How soda impacts diabetes risk

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Sweetened sodas are hugely popular throughout America. Because they are consumed in such volume, any negative health effects should be thoroughly investigated. In this article, we ask whether soda does indeed increase the risk of diabetes. The average can of soda is roughly 20 ounces and contains 15-18 teaspoons of sugar and more than 240 calories.
These high levels of quick-digesting carbs do not lower calorie intake at mealtimes. In other words, they are an addition to the daily calorie intake, rather than a replacement. In modern society, the effects of this excessive energy intake are worsened by people’s lower levels of physical activity. Because of sedentary lifestyles, the energy sodas provide is often not needed and is stored in the body instead.
People who drink one, two, or more cans of soda a day are much more likely to develop type 2 diabetes than people who rarely drink soda. In fact, according to a study published in 2010, the risk of developing diabetes is 26 percent higher for people who have one or more sugary drinks each day. Young adults and Asians who consume one or more sweetened drinks daily are at an even greater risk of developing type 2 diabetes.
Drinking too many sweetened drinks means that the body stores excess energy in the form fat, so, drinking too much soda can play a part in people becoming overweight or obese. Research has shown that being overweight or obese is a risk factor for type 2 diabetes and other conditions. Although research has proven a clear association between high-sugar consumption and diabetes, the scientists involved in the research are still unsure of the reasons behind it.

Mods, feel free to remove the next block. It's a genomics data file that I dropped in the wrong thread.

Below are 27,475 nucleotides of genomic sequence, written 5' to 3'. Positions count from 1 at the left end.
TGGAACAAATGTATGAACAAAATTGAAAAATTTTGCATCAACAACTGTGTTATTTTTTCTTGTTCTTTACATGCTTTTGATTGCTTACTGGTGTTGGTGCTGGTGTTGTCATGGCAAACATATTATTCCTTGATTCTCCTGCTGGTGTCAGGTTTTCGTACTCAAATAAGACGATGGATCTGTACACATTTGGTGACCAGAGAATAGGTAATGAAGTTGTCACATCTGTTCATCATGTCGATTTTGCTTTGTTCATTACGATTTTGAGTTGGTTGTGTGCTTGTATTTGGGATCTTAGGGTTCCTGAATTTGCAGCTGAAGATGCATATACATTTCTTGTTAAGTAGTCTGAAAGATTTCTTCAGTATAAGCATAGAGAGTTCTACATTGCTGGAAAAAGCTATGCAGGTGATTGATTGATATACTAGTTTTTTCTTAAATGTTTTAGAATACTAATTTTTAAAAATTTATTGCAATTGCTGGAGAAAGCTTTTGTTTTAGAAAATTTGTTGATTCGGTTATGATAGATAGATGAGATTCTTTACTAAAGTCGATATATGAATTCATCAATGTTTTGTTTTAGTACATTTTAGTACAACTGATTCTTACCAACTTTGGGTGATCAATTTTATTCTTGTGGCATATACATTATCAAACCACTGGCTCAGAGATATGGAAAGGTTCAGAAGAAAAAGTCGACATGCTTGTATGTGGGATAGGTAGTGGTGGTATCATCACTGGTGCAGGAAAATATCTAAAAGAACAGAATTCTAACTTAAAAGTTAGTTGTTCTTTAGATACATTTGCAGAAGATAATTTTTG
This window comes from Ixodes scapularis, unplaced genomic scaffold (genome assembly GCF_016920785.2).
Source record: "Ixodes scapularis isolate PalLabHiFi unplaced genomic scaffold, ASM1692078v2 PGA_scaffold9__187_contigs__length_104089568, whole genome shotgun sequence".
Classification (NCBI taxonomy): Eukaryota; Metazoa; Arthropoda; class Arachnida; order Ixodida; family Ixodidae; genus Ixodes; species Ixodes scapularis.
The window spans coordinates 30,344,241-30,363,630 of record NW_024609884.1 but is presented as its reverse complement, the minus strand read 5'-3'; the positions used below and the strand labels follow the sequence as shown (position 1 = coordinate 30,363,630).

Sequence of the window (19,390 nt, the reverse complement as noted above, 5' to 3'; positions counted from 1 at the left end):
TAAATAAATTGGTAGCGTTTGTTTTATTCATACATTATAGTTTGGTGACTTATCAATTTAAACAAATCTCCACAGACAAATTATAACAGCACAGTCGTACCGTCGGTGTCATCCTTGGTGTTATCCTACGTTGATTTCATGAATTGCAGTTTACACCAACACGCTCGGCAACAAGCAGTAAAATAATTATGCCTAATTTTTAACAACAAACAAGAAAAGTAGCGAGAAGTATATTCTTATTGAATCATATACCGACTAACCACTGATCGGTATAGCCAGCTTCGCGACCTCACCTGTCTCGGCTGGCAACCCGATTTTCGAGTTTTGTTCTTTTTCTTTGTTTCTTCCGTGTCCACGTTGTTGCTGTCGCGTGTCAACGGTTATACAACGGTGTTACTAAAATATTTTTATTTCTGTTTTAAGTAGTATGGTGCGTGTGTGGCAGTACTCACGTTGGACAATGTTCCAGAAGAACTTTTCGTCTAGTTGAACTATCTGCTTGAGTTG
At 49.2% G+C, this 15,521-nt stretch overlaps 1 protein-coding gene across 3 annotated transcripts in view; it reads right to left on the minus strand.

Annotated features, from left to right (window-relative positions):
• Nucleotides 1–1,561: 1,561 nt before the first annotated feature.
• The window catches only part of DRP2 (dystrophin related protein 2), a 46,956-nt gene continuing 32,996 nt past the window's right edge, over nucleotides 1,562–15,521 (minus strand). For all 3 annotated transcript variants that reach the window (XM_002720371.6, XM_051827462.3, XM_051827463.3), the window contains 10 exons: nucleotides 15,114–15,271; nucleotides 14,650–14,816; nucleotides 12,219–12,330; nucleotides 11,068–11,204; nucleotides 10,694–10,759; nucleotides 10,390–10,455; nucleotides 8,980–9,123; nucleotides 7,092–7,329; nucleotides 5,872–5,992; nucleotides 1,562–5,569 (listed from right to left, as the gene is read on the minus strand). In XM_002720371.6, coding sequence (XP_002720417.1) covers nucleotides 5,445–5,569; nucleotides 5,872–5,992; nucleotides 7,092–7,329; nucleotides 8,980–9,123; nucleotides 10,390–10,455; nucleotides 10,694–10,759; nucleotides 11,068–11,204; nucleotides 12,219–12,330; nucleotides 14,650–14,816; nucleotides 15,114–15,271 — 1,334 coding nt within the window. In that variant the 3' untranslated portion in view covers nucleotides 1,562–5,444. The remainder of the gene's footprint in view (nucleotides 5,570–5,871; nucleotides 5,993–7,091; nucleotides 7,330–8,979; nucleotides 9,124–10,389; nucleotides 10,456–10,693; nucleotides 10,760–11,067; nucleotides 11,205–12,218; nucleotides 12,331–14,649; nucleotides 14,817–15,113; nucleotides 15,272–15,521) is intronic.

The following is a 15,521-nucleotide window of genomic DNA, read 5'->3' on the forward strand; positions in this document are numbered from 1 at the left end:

A review of relevant studies, compiled in 2015, confirmed the relationship between diabetes and sweetened drinks, however, the exact biological mechanisms were still unclear. One study, published in The American Journal of Clinical Nutrition, investigated relationships between the diet and health of 91,249 female nurses over 8 years. They found a link between a high glycemic index diet and type 2 diabetes.
Foods with a high glycemic index, such as sugary foods or sweetened soft drinks, are digested more quickly than low glycemic index foods, causing a quicker spike in blood sugar levels. The risk for diabetes was high even after taking into account other known risks and dietary factors involved in diabetes. In fact, the diabetes risk associated with high energy intake was greater than that of trans fatty acid intake or an unhealthy ratio of polyunsaturated to saturated fats.

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